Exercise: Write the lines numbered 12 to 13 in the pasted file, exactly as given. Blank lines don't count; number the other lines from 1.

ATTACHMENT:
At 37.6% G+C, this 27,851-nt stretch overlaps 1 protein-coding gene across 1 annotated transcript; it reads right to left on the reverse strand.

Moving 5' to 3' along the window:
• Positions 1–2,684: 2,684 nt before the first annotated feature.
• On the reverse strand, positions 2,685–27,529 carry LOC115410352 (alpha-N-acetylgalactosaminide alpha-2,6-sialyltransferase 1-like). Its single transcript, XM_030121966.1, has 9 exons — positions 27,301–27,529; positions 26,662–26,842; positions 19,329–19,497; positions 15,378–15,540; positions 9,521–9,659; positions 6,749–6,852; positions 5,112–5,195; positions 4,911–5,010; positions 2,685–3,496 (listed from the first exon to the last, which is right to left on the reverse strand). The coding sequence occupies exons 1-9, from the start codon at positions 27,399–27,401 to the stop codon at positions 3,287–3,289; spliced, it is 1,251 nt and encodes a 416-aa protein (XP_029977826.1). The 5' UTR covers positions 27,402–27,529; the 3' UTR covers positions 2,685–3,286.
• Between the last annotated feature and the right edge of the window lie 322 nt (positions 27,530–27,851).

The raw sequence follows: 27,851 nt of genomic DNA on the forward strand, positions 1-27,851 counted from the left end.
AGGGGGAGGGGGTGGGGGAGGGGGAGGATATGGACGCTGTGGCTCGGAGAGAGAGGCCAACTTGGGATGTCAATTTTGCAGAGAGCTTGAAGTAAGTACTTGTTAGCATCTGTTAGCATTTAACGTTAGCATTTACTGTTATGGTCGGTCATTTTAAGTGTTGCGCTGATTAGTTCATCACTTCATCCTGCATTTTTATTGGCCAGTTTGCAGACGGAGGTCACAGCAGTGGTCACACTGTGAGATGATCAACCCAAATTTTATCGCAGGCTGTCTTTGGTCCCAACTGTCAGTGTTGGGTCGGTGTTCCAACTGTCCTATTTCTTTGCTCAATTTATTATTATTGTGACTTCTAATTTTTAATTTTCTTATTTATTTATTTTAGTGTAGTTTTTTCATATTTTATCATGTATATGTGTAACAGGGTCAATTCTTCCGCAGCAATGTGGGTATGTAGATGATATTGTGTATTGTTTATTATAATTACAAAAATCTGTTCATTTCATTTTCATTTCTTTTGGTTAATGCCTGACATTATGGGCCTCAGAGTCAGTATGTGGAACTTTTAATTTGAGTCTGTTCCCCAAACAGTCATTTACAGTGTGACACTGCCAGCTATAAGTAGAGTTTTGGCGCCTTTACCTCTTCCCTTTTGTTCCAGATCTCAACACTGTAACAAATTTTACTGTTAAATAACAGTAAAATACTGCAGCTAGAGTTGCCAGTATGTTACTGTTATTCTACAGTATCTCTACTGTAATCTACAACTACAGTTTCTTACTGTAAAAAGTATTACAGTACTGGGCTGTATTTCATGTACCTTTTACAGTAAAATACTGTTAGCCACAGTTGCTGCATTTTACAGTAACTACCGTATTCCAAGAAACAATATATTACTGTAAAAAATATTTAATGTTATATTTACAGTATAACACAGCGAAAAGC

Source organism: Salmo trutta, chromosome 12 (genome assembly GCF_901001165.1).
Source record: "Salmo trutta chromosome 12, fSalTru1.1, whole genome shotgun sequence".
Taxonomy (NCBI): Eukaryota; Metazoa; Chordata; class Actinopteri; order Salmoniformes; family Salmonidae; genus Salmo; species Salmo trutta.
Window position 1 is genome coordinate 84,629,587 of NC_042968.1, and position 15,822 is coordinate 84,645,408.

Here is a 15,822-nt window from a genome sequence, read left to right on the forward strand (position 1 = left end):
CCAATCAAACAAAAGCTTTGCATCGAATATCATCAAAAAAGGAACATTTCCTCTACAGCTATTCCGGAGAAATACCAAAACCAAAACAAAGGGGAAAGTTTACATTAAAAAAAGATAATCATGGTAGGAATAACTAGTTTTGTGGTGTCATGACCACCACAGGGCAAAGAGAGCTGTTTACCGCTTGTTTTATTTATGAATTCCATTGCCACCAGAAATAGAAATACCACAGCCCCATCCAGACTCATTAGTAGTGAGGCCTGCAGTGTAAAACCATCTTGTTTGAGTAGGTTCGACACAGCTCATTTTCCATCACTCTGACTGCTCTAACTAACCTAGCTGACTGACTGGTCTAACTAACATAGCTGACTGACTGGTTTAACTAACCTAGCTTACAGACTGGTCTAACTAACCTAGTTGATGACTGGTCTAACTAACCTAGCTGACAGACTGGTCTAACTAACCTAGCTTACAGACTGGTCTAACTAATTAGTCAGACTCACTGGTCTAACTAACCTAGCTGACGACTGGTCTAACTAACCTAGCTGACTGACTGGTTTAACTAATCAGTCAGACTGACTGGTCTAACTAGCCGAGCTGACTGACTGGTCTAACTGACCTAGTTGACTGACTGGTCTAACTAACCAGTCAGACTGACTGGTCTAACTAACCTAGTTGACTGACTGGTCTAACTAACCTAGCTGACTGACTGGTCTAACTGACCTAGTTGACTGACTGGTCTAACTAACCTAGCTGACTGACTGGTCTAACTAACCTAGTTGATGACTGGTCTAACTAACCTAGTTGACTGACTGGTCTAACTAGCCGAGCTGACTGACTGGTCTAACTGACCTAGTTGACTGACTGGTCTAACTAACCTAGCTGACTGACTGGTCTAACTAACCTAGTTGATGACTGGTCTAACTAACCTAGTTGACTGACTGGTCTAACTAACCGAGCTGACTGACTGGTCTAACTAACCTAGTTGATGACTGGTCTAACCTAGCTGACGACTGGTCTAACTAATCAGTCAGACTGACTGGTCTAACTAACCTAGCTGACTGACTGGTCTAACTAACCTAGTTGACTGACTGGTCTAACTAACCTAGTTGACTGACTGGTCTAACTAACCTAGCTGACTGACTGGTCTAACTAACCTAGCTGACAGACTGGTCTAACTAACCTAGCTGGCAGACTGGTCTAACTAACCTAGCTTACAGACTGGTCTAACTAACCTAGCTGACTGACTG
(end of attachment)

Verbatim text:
Here is a 15,822-nt window from a genome sequence, read left to right on the forward strand (position 1 = left end):
CCAATCAAACAAAAGCTTTGCATCGAATATCATCAAAAAAGGAACATTTCCTCTACAGCTATTCCGGAGAAATACCAAAACCAAAACAAAGGGGAAAGTTTACATTAAAAAAAGATAATCATGGTAGGAATAACTAGTTTTGTGGTGTCATGACCACCACAGGGCAAAGAGAGCTGTTTACCGCTTGTTTTATTTATGAATTCCATTGCCACCAGAAATAGAAATACCACAGCCCCATCCAGACTCATTAGTAGTGAGGCCTGCAGTGTAAAACCATCTTGTTTGAGTAGGTTCGACACAGCTCATTTTCCATCACTCTGACTGCTCTAACTAACCTAGCTGACTGACTGGTCTAACTAACATAGCTGACTGACTGGTTTAACTAACCTAGCTTACAGACTGGTCTAACTAACCTAGTTGATGACTGGTCTAACTAACCTAGCTGACAGACTGGTCTAACTAACCTAGCTTACAGACTGGTCTAACTAATTAGTCAGACTCACTGGTCTAACTAACCTAGCTGACGACTGGTCTAACTAACCTAGCTGACTGACTGGTTTAACTAATCAGTCAGACTGACTGGTCTAACTAGCCGAGCTGACTGACTGGTCTAACTGACCTAGTTGACTGACTGGTCTAACTAACCAGTCAGACTGACTGGTCTAACTAACCTAGTTGACTGACTGGTCTAACTAACCTAGCTGACTGACTGGTCTAACTGACCTAGTTGACTGACTGGTCTAACTAACCTAGCTGACTGACTGGTCTAACTAACCTAGTTGATGACTGGTCTAACTAACCTAGTTGACTGACTGGTCTAACTAGCCGAGCTGACTGACTGGTCTAACTGACCTAGTTGACTGACTGGTCTAACTAACCTAGCTGACTGACTGGTCTAACTAACCTAGTTGATGACTGGTCTAACTAACCTAGTTGACTGACTGGTCTAACTAACCGAGCTGACTGACTGGTCTAACTAACCTAGTTGATGACTGGTCTAACCTAGCTGACGACTGGTCTAACTAATCAGTCAGACTGACTGGTCTAACTAACCTAGCTGACTGACTGGTCTAACTAACCTAGTTGACTGACTGGTCTAACTAACCTAGTTGACTGACTGGTCTAACTAACCTAGCTGACTGACTGGTCTAACTAACCTAGCTGACAGACTGGTCTAACTAACCTAGCTGGCAGACTGGTCTAACTAACCTAGCTTACAGACTGGTCTAACTAACCTAGCTGACTGACTG